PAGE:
As nurses, we’re skilled at innovating. We have to be. The nature of our work means we often have to find new ways to help our patients. From new teaching methods to time-saving wound care techniques, every nurse has, at some point in his or her career, needed to think up something on the fly for the benefit of a patient.
This is innovation in action, and it's at the heart of the MakerNurse movement. Started in 2013, MakerNurse focuses on identifying and fostering nursing innovation in hospitals across the United States.
Every day, nurses and technology specialists are working to improve cancer outcomes and make both the treatment and quality of life better for oncology patients. These innovators are using technology to develop products and services that guide cancer treatment, educate patients and families, and promote well-being and a positive outlook.
While these individuals come from different educational and professional backgrounds, they are blazing a trail in the treatment of cancer. They embody the spirit of the MakerNurse movement, using creativity to develop technological solutions in the fight against cancer.
Carrie Stricker, PhD, RN
It’s no secret that oncology care is complicated. Patients face a labyrinth of personal and financial challenges during their treatment. Treatment teams want to provide the best evidence-based care possible, but are challenged by the staggering amount of available information and troublesome reimbursement systems.
Carevive Systems, a company cofounded by Carrie Stricker, PhD, RN and Madelyn Herzfeld, BSN, RN, was formed in response to the need to provide more support for patients, families, and care teams.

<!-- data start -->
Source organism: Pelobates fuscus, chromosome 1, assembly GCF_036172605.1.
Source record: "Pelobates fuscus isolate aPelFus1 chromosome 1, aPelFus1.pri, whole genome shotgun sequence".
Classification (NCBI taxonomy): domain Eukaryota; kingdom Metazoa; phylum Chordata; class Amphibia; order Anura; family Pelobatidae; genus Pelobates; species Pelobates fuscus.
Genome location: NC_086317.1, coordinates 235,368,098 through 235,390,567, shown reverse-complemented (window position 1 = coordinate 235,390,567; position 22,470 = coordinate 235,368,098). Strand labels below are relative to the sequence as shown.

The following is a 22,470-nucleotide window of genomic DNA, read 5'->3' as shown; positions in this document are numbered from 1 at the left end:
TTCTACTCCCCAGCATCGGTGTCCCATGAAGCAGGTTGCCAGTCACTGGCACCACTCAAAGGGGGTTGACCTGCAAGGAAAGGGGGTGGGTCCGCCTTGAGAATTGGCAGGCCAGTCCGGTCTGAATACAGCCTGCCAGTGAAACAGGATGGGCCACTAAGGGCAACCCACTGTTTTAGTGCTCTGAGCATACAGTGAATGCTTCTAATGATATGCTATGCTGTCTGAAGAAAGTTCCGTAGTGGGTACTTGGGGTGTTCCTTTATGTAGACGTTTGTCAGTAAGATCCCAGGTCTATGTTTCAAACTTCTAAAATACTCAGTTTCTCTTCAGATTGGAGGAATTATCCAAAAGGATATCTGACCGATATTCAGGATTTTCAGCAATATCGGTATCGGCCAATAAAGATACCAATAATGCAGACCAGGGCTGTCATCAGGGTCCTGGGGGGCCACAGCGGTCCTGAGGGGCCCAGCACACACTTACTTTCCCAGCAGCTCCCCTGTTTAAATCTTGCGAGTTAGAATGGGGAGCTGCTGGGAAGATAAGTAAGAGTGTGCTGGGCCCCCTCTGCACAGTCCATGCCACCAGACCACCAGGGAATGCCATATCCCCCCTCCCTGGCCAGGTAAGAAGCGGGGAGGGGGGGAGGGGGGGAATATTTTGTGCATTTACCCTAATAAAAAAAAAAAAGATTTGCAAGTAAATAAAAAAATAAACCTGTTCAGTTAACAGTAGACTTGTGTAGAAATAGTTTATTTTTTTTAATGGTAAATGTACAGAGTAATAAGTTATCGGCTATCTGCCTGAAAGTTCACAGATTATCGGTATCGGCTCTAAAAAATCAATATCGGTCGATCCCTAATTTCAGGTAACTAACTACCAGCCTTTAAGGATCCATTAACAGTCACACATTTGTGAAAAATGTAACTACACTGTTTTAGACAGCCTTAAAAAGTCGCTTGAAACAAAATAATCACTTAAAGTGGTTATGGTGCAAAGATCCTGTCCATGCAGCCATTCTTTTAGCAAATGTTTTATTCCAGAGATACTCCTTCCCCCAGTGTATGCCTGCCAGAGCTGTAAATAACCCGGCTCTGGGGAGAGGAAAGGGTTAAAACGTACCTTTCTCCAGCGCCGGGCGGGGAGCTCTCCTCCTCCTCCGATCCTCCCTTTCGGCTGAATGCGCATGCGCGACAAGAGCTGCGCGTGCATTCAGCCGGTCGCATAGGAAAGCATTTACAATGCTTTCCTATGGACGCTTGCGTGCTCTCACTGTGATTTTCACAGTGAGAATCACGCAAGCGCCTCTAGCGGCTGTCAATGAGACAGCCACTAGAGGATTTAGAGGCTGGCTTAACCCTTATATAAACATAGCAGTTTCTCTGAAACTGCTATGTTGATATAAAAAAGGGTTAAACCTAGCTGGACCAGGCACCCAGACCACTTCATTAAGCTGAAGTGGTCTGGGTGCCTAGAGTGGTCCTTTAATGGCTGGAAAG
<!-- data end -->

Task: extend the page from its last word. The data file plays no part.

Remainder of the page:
The idea for Carevive started in 2007 after Stricker noticed a striking need for tools to help navigate the complex world of cancer care. With over 20 years of clinical practice and nursing research experience, Stricker had repeatedly witnessed her own patients’ difficulties in navigating through the healthcare landscape. She was inspired by the seminal Institute of Medicine 2005 report, Lost in Transition,
to help address the reality that patients who weren't receiving active treatment were "left behind" by the system.
In response, Stricker started to develop care plans to serve people transitioning from treatment to survivorship, but making these care plans was extremely time consuming and inefficient. Eventually, she realized that emerging technology offered the perfect opportunity to streamline the process. In collaboration with Herzfeld, Carevive was formed in 2013 (originally as On Q Health) to help develop care plans for all phases of the cancer experience, based on current research and patient priorities. It’s currently being used in 30 healthcare systems across the country.
Stricker explained that Carevive’s mission is to “provide clinical workflow tools and patient engagement solutions to help cancer centers in providing comprehensive, value-based care to individuals and families with cancer. The goal is to support patients, families, and survivors in navigating their cancer experiences with optimal quality of life, and as active members of the care team.”